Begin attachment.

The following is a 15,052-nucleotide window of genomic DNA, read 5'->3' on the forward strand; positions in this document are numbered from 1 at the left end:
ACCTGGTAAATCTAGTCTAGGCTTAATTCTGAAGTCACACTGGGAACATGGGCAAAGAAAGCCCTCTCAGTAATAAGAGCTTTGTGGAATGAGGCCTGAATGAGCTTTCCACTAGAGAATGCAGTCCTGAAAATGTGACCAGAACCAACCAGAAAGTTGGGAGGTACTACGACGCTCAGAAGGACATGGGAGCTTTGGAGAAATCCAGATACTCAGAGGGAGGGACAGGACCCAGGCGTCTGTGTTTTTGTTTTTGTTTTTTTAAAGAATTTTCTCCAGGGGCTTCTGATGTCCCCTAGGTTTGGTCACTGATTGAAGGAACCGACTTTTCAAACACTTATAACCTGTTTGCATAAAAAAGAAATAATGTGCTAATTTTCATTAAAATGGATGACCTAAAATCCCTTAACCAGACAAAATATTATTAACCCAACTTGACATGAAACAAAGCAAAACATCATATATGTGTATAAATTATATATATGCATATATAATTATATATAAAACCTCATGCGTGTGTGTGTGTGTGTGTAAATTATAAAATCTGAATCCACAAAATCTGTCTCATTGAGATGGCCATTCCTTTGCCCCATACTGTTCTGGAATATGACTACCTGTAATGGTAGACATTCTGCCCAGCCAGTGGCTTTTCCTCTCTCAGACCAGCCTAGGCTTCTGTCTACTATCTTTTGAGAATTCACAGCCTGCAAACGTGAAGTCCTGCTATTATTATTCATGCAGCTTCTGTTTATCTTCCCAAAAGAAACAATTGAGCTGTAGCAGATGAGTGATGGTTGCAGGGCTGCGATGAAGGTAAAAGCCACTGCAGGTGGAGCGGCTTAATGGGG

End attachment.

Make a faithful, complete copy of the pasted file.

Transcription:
The following is a 15,052-nucleotide window of genomic DNA, read 5'->3' on the forward strand; positions in this document are numbered from 1 at the left end:
ACCTGGTAAATCTAGTCTAGGCTTAATTCTGAAGTCACACTGGGAACATGGGCAAAGAAAGCCCTCTCAGTAATAAGAGCTTTGTGGAATGAGGCCTGAATGAGCTTTCCACTAGAGAATGCAGTCCTGAAAATGTGACCAGAACCAACCAGAAAGTTGGGAGGTACTACGACGCTCAGAAGGACATGGGAGCTTTGGAGAAATCCAGATACTCAGAGGGAGGGACAGGACCCAGGCGTCTGTGTTTTTGTTTTTGTTTTTTTAAAGAATTTTCTCCAGGGGCTTCTGATGTCCCCTAGGTTTGGTCACTGATTGAAGGAACCGACTTTTCAAACACTTATAACCTGTTTGCATAAAAAAGAAATAATGTGCTAATTTTCATTAAAATGGATGACCTAAAATCCCTTAACCAGACAAAATATTATTAACCCAACTTGACATGAAACAAAGCAAAACATCATATATGTGTATAAATTATATATATGCATATATAATTATATATAAAACCTCATGCGTGTGTGTGTGTGTGTGTAAATTATAAAATCTGAATCCACAAAATCTGTCTCATTGAGATGGCCATTCCTTTGCCCCATACTGTTCTGGAATATGACTACCTGTAATGGTAGACATTCTGCCCAGCCAGTGGCTTTTCCTCTCTCAGACCAGCCTAGGCTTCTGTCTACTATCTTTTGAGAATTCACAGCCTGCAAACGTGAAGTCCTGCTATTATTATTCATGCAGCTTCTGTTTATCTTCCCAAAAGAAACAATTGAGCTGTAGCAGATGAGTGATGGTTGCAGGGCTGCGATGAAGGTAAAAGCCACTGCAGGTGGAGCGGCTTAATGGGG